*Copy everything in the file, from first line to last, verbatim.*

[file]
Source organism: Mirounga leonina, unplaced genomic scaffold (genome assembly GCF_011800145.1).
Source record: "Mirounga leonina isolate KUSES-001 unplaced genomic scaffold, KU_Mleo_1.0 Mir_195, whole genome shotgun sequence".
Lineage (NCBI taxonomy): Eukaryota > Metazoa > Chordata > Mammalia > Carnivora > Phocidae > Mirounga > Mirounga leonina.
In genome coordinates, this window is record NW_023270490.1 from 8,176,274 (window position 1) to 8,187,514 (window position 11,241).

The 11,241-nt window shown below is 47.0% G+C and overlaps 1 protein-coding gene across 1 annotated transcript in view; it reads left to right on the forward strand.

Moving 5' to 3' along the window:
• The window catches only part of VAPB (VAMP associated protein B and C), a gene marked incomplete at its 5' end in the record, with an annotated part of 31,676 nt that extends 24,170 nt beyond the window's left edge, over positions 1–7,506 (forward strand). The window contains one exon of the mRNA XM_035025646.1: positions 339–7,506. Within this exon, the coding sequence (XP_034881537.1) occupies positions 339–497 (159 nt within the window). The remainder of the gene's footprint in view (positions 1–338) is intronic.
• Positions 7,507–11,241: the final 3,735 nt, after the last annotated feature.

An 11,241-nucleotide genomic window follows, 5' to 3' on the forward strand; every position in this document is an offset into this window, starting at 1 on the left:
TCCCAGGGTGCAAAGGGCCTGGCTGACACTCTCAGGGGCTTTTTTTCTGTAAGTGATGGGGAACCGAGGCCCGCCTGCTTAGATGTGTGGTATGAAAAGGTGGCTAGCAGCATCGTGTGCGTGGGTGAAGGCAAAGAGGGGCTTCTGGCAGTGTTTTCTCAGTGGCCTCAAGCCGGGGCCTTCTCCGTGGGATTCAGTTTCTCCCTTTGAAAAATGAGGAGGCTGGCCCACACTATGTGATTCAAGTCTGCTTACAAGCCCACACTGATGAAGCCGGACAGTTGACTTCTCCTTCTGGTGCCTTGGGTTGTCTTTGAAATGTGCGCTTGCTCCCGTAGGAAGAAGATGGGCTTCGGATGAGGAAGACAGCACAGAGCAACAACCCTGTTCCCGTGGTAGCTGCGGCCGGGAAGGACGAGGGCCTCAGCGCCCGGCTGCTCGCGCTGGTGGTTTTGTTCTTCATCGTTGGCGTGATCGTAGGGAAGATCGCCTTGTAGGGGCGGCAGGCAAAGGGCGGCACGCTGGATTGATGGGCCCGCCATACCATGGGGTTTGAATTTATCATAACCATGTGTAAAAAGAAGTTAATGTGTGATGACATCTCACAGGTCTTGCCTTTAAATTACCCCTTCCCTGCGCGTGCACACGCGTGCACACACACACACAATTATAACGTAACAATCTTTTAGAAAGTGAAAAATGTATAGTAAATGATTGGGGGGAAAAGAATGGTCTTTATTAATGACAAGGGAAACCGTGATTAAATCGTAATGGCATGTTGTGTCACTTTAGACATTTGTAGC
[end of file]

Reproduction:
Source organism: Mirounga leonina, unplaced genomic scaffold (genome assembly GCF_011800145.1).
Source record: "Mirounga leonina isolate KUSES-001 unplaced genomic scaffold, KU_Mleo_1.0 Mir_195, whole genome shotgun sequence".
Lineage (NCBI taxonomy): Eukaryota > Metazoa > Chordata > Mammalia > Carnivora > Phocidae > Mirounga > Mirounga leonina.
In genome coordinates, this window is record NW_023270490.1 from 8,176,274 (window position 1) to 8,187,514 (window position 11,241).

The 11,241-nt window shown below is 47.0% G+C and overlaps 1 protein-coding gene across 1 annotated transcript in view; it reads left to right on the forward strand.

Moving 5' to 3' along the window:
• The window catches only part of VAPB (VAMP associated protein B and C), a gene marked incomplete at its 5' end in the record, with an annotated part of 31,676 nt that extends 24,170 nt beyond the window's left edge, over positions 1–7,506 (forward strand). The window contains one exon of the mRNA XM_035025646.1: positions 339–7,506. Within this exon, the coding sequence (XP_034881537.1) occupies positions 339–497 (159 nt within the window). The remainder of the gene's footprint in view (positions 1–338) is intronic.
• Positions 7,507–11,241: the final 3,735 nt, after the last annotated feature.

An 11,241-nucleotide genomic window follows, 5' to 3' on the forward strand; every position in this document is an offset into this window, starting at 1 on the left:
TCCCAGGGTGCAAAGGGCCTGGCTGACACTCTCAGGGGCTTTTTTTCTGTAAGTGATGGGGAACCGAGGCCCGCCTGCTTAGATGTGTGGTATGAAAAGGTGGCTAGCAGCATCGTGTGCGTGGGTGAAGGCAAAGAGGGGCTTCTGGCAGTGTTTTCTCAGTGGCCTCAAGCCGGGGCCTTCTCCGTGGGATTCAGTTTCTCCCTTTGAAAAATGAGGAGGCTGGCCCACACTATGTGATTCAAGTCTGCTTACAAGCCCACACTGATGAAGCCGGACAGTTGACTTCTCCTTCTGGTGCCTTGGGTTGTCTTTGAAATGTGCGCTTGCTCCCGTAGGAAGAAGATGGGCTTCGGATGAGGAAGACAGCACAGAGCAACAACCCTGTTCCCGTGGTAGCTGCGGCCGGGAAGGACGAGGGCCTCAGCGCCCGGCTGCTCGCGCTGGTGGTTTTGTTCTTCATCGTTGGCGTGATCGTAGGGAAGATCGCCTTGTAGGGGCGGCAGGCAAAGGGCGGCACGCTGGATTGATGGGCCCGCCATACCATGGGGTTTGAATTTATCATAACCATGTGTAAAAAGAAGTTAATGTGTGATGACATCTCACAGGTCTTGCCTTTAAATTACCCCTTCCCTGCGCGTGCACACGCGTGCACACACACACACAATTATAACGTAACAATCTTTTAGAAAGTGAAAAATGTATAGTAAATGATTGGGGGGAAAAGAATGGTCTTTATTAATGACAAGGGAAACCGTGATTAAATCGTAATGGCATGTTGTGTCACTTTAGACATTTGTAGC